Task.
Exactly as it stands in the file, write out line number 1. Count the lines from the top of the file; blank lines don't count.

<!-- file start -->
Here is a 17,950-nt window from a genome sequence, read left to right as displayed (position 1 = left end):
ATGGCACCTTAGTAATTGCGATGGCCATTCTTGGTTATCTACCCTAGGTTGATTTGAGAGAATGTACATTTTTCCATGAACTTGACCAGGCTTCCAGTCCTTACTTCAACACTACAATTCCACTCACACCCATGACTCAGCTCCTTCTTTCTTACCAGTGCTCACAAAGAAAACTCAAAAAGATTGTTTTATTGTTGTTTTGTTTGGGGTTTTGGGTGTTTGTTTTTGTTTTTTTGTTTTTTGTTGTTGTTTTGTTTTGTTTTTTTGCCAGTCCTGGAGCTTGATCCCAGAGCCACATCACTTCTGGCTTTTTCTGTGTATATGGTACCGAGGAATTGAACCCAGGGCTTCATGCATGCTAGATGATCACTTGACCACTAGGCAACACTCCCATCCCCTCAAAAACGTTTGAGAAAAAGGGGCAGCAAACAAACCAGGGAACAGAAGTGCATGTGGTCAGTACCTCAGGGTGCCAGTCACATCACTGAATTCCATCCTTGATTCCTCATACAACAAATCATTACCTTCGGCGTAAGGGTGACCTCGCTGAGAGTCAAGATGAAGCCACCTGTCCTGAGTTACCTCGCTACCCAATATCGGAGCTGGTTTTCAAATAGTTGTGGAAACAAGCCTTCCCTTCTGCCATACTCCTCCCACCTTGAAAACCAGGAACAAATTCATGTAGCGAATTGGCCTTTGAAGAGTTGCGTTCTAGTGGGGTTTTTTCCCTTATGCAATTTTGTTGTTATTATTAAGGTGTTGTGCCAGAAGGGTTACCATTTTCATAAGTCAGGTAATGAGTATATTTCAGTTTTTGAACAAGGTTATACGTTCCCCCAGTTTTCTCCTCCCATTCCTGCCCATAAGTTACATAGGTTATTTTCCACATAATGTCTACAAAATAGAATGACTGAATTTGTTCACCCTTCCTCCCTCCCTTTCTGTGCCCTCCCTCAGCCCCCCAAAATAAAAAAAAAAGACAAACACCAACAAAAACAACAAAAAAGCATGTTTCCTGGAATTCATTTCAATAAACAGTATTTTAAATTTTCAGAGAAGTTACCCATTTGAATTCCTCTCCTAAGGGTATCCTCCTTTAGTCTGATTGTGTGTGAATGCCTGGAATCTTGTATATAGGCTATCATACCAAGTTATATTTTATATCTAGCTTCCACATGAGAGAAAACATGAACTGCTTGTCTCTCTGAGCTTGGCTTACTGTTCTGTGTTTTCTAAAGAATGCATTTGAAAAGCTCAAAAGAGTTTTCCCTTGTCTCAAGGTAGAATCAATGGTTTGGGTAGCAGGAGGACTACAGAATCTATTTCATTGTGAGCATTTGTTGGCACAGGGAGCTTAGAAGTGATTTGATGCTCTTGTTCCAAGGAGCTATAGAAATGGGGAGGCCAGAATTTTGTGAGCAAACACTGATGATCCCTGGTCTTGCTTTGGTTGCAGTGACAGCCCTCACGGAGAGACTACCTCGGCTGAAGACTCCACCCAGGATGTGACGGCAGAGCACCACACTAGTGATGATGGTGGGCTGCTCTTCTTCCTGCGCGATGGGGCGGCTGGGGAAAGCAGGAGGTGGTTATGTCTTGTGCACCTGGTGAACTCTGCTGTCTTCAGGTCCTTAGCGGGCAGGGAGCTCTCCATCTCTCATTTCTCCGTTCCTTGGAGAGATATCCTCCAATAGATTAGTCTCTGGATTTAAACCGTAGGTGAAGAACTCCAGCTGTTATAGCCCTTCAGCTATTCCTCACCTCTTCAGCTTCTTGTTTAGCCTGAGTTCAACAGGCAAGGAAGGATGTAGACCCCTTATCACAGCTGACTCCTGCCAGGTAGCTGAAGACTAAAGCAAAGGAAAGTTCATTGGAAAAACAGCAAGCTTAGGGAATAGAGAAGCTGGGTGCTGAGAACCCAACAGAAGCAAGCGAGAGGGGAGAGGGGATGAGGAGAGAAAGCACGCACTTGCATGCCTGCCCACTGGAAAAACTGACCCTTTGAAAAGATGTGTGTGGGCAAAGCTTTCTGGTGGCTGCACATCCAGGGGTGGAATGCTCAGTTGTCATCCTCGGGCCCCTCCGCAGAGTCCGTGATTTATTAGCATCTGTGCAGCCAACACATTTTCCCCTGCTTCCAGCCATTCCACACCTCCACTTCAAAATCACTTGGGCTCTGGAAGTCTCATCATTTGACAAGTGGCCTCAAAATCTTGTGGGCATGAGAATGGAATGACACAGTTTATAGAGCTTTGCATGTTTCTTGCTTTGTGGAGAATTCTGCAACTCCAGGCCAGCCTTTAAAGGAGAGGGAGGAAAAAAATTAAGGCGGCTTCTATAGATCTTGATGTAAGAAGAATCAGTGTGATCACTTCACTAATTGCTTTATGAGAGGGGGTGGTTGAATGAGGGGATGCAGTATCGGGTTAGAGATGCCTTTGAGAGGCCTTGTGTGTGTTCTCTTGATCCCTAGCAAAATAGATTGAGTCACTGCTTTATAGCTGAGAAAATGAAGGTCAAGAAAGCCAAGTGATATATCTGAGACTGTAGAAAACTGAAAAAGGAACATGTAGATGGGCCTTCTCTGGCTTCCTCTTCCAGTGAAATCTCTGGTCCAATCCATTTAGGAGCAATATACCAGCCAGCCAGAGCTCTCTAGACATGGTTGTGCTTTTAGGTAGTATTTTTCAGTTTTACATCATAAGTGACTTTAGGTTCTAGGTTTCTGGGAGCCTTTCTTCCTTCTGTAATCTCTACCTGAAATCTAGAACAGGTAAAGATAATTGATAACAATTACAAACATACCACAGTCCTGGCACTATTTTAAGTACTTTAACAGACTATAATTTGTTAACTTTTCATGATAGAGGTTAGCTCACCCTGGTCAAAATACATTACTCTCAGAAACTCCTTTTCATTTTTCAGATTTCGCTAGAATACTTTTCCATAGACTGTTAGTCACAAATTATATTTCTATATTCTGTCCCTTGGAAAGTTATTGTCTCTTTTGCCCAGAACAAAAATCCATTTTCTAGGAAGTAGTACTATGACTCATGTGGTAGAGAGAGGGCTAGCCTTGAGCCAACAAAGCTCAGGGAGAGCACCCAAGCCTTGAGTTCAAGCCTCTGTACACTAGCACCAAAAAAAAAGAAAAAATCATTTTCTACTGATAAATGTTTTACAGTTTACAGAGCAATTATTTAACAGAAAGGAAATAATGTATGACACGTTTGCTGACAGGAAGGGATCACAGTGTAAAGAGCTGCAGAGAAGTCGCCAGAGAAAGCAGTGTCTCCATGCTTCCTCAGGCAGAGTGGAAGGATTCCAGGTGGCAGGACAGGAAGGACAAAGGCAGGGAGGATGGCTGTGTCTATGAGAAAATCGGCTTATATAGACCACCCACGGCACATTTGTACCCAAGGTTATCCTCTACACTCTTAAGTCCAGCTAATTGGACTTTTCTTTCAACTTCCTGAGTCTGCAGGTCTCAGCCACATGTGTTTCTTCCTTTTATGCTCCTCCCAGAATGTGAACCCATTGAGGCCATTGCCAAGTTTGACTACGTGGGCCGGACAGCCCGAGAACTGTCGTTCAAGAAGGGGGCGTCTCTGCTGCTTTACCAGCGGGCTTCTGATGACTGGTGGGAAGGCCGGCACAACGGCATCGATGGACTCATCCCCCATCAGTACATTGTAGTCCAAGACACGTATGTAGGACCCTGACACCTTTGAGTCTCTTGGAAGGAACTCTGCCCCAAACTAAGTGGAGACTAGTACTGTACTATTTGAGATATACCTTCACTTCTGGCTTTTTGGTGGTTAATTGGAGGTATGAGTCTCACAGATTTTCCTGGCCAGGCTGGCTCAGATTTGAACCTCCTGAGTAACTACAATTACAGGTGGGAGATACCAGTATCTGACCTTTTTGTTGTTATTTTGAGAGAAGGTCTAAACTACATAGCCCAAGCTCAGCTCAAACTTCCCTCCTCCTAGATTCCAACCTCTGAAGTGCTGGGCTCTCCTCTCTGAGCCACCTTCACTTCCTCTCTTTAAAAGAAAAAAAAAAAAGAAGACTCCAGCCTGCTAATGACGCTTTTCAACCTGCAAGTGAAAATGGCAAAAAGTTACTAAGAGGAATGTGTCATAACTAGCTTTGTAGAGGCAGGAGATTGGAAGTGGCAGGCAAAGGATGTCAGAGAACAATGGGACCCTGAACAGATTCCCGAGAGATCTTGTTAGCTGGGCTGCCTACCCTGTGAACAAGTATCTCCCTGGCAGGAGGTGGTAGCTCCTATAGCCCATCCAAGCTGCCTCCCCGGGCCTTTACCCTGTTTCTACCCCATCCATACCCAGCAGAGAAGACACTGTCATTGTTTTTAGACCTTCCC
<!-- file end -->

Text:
Here is a 17,950-nt window from a genome sequence, read left to right as displayed (position 1 = left end):